The Forest Haven Story started out as a curiosity between my younger cousin and I, of an abandoned institution in our backyard. Over the span of three months it turned into much something bigger.
There are endless rumors about the former institution. Tony Records, a Bethesda based expert on intellectual disabilities calls it one of the top ten worst cases of institutional abuse in the United States' history. It is no secret people in the DC Metropolitan area visit the abandoned place hoping to chase ghosts or catch a quick thrill. I had more questions though.
Why were the buildings still there? Why hasn't the place been condemned? Why are there still hundreds of personal medical records lying around for anyone to see and grab? And how was the current state of this facility an extended metaphor of how former residents were treated, with neglect, lack of care, and hidden away?
Many people are not aware that the case that shut down Forest Haven, Evans v. Washington (1976,) is still in litigation today...almost 40 years later. It was a class-action suit with around 900 hundred members. More than half of these members have already passed away without getting full justice.
My cousin Sabrine and I started digging through the old case files, public records, and old newspaper articles. At the time of it's opening, Forest Haven was called the District's "Training School for the Mentally Retarded." But, it became a place where many people, even those without disabilities, were discarded. We jotted down all the names we could find in the files and articles. Many of the people involved had passed away, but some were still around.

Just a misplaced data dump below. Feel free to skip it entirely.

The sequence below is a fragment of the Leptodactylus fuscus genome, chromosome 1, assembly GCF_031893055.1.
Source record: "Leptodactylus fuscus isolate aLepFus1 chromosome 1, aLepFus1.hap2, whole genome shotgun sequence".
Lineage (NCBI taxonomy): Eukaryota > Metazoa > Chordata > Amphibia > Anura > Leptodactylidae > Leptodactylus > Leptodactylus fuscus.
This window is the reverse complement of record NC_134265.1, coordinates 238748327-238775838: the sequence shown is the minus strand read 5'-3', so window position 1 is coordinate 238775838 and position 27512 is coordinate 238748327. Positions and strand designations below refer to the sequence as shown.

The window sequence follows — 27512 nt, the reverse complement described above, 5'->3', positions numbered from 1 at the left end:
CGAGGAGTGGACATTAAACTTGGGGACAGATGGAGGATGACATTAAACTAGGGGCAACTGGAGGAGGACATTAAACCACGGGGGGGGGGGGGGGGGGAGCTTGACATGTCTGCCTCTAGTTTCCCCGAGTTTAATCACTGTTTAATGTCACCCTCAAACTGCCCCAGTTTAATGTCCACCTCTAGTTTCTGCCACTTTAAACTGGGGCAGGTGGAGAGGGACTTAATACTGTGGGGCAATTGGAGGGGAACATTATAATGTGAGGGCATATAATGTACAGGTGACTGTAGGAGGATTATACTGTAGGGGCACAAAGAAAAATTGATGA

We went through a lot of contacts before we found people who picked up the phone...each time I mentioned doing a story on Forest Haven, I could hear the doubt in the back of their throat..."it's been a long time since I heard the name of that place...why now?"
We were lucky enough to find Dr. Do, the founder of the Art and Drama Therapy Institute, who formerly ran the toilet training program at Forest Haven. One of her employees, Brian Slaughter, was a former resident at the institution. To speak to Brian, we needed permission from his mother Iris.
The first visit to Art and Drama was to explain to Dr. Do the story we were trying to tell. Reasonably, she was a little skeptical at first; Forest Haven is a sensitive topic for anyone who had association with the place. Eventually, she warmed up to the idea and convinced Iris to let Brian speak to us, and even give an interview herself.
When a person trusts you to tell their story, it is a privilege and an honor. It really is. Especially when it is a story that haunts them. There is vulnerability in each of the people in the room, and we all take a trip back to their memories. In the case of Dr. Do, Brian and Iris...we really took a trip back because their story telling skills made the piece. I could see, hear, and smell everything they talked about. Leaving the interview there was a haunting sensation of living the memory right along side each one of them.
The former plaintiff's attorney, Joe Tulman, was the most skeptical of our story. He was hesitant to interview unless he knew that the direction of the story wasn't geared toward Forest Haven being a local haunted site, which was understandable.
Once you realize the horrors people went through in the facility, it's insulting and hurtful hearing many people talk about Forest Haven as a "haunted asylum housing insane people."